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Originally featured on BroadcastEngineering.com
Apr 16

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4/16/2009 4:50 PM  RssIcon

aviom_-genie-awardspa_plus_adrian_sterling.jpg TORONTO, ONTARIO—Members of Canada's film industry recently came out to honor its finest for the Academy of Canadian Cinema & Television's (ACCT) 2009 Genie Awards, which aired on Canada's Global Television Network and The Independent Film Channel (IFC). Toronto-based sound reinforcement company P.A. Plus Productions used an Aviom Pro16® system to ensure that acceptance speeches and winner announcements, an integral part of the broadcast, were delivered clearly from the numerous microphones used to capture the event.

Typically, in order to monitor RF signals for multiple microphones, a technician has to plug headphones into each microphone’s receiver to evaluate the quality of the signal, which means he has to be stationed at the receivers. "The Aviom system allows me to use a remote Personal Mixer to create a listening station. I can monitor a mix of all 16 wireless microphones or solo them and listen to them individually,” explains P.A. Plus Productions RF Technician Adrian Sterling.

In Sterling’s setup for the Genie Awards, all of the outputs from the RF racks were outfitted with a passive split wired to an Aviom AN-16/i Input Module that was connected to an A-16R Rack-Mount Mixer with a Cat-5 cable. This setup made it possible to easily monitor the audio from the wireless microphones from a remote quality control location more than 50 feet away. Aviom’s A-16R Personal Mixer gives the RF technician the capability to listen to 16 channels of microphones from one remote location. "That’s really helpful when dressing talent with a microphone. Being able to listen to a microphone while you are placing it has obvious advantages. I never have to go to the front panel of the rack,” says Sterling. Multiple A-16Rs can be used when there are more than 16 RF channels, which is often the case for shows that P.A. Plus Productions works on. A second Cat-5 cable was run between the microphone receivers and a laptop computer that Sterling used to control RF functions.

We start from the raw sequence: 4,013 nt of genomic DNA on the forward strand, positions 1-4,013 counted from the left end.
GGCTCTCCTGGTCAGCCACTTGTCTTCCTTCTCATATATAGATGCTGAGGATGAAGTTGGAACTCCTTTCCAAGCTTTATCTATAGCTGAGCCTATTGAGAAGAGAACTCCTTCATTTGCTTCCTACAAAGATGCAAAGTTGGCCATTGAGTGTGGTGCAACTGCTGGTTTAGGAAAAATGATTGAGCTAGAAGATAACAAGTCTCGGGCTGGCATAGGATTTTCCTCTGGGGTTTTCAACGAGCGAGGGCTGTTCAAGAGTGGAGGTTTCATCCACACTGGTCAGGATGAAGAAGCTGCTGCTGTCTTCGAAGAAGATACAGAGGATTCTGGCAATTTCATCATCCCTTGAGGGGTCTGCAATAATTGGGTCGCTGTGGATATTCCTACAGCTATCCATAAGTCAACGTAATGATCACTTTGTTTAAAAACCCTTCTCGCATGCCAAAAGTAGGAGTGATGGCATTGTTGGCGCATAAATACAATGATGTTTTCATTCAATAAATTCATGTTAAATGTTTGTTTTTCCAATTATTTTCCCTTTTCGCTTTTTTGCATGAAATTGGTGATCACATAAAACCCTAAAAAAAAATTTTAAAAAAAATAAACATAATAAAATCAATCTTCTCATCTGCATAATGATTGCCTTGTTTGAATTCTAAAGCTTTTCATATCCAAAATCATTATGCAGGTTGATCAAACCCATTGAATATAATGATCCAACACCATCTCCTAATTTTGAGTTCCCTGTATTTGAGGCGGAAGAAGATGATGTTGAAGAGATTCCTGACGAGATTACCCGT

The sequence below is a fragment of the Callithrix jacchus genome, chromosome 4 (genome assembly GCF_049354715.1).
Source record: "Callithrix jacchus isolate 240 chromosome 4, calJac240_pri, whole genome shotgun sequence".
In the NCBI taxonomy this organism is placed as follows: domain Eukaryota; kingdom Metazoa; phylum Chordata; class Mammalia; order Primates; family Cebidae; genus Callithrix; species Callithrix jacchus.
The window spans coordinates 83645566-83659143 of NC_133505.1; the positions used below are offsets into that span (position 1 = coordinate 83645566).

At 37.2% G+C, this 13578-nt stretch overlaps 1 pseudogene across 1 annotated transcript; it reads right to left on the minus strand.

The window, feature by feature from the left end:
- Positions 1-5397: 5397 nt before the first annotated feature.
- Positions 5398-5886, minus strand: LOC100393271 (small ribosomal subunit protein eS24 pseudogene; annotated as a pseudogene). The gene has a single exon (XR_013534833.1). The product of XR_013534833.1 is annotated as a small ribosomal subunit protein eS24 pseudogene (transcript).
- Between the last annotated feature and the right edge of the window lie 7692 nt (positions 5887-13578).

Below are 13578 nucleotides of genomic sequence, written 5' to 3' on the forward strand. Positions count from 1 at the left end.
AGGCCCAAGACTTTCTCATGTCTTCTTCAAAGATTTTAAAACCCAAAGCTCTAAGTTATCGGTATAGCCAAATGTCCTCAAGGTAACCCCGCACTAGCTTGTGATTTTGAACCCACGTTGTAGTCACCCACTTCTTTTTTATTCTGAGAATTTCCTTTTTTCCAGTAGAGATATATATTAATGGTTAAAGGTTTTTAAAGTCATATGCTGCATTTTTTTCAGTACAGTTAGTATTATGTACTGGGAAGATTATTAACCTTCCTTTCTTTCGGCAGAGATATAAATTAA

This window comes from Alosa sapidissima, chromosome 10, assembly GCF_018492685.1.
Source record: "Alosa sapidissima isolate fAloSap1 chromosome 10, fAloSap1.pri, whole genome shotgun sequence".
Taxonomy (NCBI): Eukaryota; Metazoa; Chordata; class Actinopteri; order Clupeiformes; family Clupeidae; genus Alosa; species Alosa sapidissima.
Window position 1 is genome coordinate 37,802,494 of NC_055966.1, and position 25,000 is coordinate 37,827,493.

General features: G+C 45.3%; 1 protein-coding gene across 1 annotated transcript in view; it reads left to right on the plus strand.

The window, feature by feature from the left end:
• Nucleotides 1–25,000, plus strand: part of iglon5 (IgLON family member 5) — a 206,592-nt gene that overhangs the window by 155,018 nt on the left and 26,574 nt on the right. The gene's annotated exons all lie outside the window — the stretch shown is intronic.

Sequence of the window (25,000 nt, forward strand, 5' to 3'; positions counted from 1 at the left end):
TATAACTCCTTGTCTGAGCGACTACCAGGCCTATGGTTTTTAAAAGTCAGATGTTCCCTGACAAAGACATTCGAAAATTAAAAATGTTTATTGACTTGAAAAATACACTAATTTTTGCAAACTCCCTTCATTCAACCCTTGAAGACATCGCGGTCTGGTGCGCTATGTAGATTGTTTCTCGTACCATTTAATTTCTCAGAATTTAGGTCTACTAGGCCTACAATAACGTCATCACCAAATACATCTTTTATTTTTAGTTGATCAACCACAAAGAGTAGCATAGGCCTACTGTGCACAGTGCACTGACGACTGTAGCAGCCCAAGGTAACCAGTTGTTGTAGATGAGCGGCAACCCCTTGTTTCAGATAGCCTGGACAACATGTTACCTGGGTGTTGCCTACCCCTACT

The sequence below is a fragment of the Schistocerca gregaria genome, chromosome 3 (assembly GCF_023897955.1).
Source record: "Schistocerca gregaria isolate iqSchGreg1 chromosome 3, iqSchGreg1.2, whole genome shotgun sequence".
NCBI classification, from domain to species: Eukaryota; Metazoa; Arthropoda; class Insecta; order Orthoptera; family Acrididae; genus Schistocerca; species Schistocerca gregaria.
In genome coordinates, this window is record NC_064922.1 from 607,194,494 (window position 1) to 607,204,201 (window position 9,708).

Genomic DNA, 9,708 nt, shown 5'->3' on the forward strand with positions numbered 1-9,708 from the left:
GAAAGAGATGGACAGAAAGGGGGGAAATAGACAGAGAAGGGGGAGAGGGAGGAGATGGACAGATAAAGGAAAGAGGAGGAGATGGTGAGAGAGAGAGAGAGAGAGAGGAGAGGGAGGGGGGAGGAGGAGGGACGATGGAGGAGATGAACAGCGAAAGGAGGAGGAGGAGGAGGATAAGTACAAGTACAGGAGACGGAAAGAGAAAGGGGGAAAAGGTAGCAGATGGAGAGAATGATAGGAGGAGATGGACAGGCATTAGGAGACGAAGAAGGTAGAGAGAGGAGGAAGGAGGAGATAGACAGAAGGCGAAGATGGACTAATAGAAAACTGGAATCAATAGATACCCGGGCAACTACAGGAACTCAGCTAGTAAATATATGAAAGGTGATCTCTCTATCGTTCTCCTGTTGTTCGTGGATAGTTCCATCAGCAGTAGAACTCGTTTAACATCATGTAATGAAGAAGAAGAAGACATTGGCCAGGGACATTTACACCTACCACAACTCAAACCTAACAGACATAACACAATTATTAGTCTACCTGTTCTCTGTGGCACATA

For the Genie Awards production, a room was dedicated to placing mics on talent and for the monitoring of those microphones. "Since the Aviom Pro16 system allows me to monitor the audio output of the receivers via a Cat-5 cable, I don't have to be in the same room as the receivers, which gives me a lot more real estate," Sterling continues. "All the receivers were on a table, which you typically find on an awards show setup, but we were able to free the room of clutter by not having the racks of monitoring equipment in that room as well. As you can imagine, different departments such as lighting and staging, are often fighting for space in this type of environment. So the fewer pieces of equipment I have in the room the better because that allows for more space for crew members and talent to move around and come to me if they're having any issues. I was approximately 50 feet away in the next room, but I could have easily been a few hundred feet away with no issue. Thanks to the Aviom system, I could even be on a different floor and still receive a clear and consistent audio signal."

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